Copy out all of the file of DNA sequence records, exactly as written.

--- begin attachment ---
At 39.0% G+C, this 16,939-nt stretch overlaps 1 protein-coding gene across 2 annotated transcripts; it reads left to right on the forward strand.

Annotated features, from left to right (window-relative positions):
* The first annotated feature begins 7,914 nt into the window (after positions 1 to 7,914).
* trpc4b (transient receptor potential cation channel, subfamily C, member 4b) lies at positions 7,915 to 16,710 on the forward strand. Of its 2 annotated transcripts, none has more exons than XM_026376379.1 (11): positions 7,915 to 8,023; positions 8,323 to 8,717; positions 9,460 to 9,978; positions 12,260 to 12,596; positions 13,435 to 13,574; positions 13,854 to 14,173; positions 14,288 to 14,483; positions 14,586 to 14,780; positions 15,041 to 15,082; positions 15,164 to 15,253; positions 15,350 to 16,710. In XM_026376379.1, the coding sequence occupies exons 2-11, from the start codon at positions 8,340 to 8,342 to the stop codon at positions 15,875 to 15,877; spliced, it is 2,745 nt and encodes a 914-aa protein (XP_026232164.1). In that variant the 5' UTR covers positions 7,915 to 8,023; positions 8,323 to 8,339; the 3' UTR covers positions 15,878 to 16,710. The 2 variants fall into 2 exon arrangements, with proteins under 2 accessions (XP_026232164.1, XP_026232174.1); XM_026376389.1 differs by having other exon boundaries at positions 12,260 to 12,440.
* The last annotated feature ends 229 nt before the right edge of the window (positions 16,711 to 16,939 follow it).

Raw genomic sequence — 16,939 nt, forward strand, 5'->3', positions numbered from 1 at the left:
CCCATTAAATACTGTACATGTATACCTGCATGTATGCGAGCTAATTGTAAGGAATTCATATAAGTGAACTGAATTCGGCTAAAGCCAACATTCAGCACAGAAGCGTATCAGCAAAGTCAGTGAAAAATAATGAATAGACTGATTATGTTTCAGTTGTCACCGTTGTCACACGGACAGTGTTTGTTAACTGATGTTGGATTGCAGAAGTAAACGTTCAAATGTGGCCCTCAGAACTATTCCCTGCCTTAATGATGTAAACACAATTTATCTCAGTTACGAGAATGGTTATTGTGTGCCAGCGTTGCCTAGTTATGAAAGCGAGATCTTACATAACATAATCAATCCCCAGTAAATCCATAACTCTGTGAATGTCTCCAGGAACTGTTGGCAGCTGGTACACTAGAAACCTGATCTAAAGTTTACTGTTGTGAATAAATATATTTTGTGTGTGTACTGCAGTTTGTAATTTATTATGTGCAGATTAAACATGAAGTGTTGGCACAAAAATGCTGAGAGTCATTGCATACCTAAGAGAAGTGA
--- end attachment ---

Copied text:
At 39.0% G+C, this 16,939-nt stretch overlaps 1 protein-coding gene across 2 annotated transcripts; it reads left to right on the forward strand.

Annotated features, from left to right (window-relative positions):
* The first annotated feature begins 7,914 nt into the window (after positions 1 to 7,914).
* trpc4b (transient receptor potential cation channel, subfamily C, member 4b) lies at positions 7,915 to 16,710 on the forward strand. Of its 2 annotated transcripts, none has more exons than XM_026376379.1 (11): positions 7,915 to 8,023; positions 8,323 to 8,717; positions 9,460 to 9,978; positions 12,260 to 12,596; positions 13,435 to 13,574; positions 13,854 to 14,173; positions 14,288 to 14,483; positions 14,586 to 14,780; positions 15,041 to 15,082; positions 15,164 to 15,253; positions 15,350 to 16,710. In XM_026376379.1, the coding sequence occupies exons 2-11, from the start codon at positions 8,340 to 8,342 to the stop codon at positions 15,875 to 15,877; spliced, it is 2,745 nt and encodes a 914-aa protein (XP_026232164.1). In that variant the 5' UTR covers positions 7,915 to 8,023; positions 8,323 to 8,339; the 3' UTR covers positions 15,878 to 16,710. The 2 variants fall into 2 exon arrangements, with proteins under 2 accessions (XP_026232164.1, XP_026232174.1); XM_026376389.1 differs by having other exon boundaries at positions 12,260 to 12,440.
* The last annotated feature ends 229 nt before the right edge of the window (positions 16,711 to 16,939 follow it).

Raw genomic sequence — 16,939 nt, forward strand, 5'->3', positions numbered from 1 at the left:
CCCATTAAATACTGTACATGTATACCTGCATGTATGCGAGCTAATTGTAAGGAATTCATATAAGTGAACTGAATTCGGCTAAAGCCAACATTCAGCACAGAAGCGTATCAGCAAAGTCAGTGAAAAATAATGAATAGACTGATTATGTTTCAGTTGTCACCGTTGTCACACGGACAGTGTTTGTTAACTGATGTTGGATTGCAGAAGTAAACGTTCAAATGTGGCCCTCAGAACTATTCCCTGCCTTAATGATGTAAACACAATTTATCTCAGTTACGAGAATGGTTATTGTGTGCCAGCGTTGCCTAGTTATGAAAGCGAGATCTTACATAACATAATCAATCCCCAGTAAATCCATAACTCTGTGAATGTCTCCAGGAACTGTTGGCAGCTGGTACACTAGAAACCTGATCTAAAGTTTACTGTTGTGAATAAATATATTTTGTGTGTGTACTGCAGTTTGTAATTTATTATGTGCAGATTAAACATGAAGTGTTGGCACAAAAATGCTGAGAGTCATTGCATACCTAAGAGAAGTGA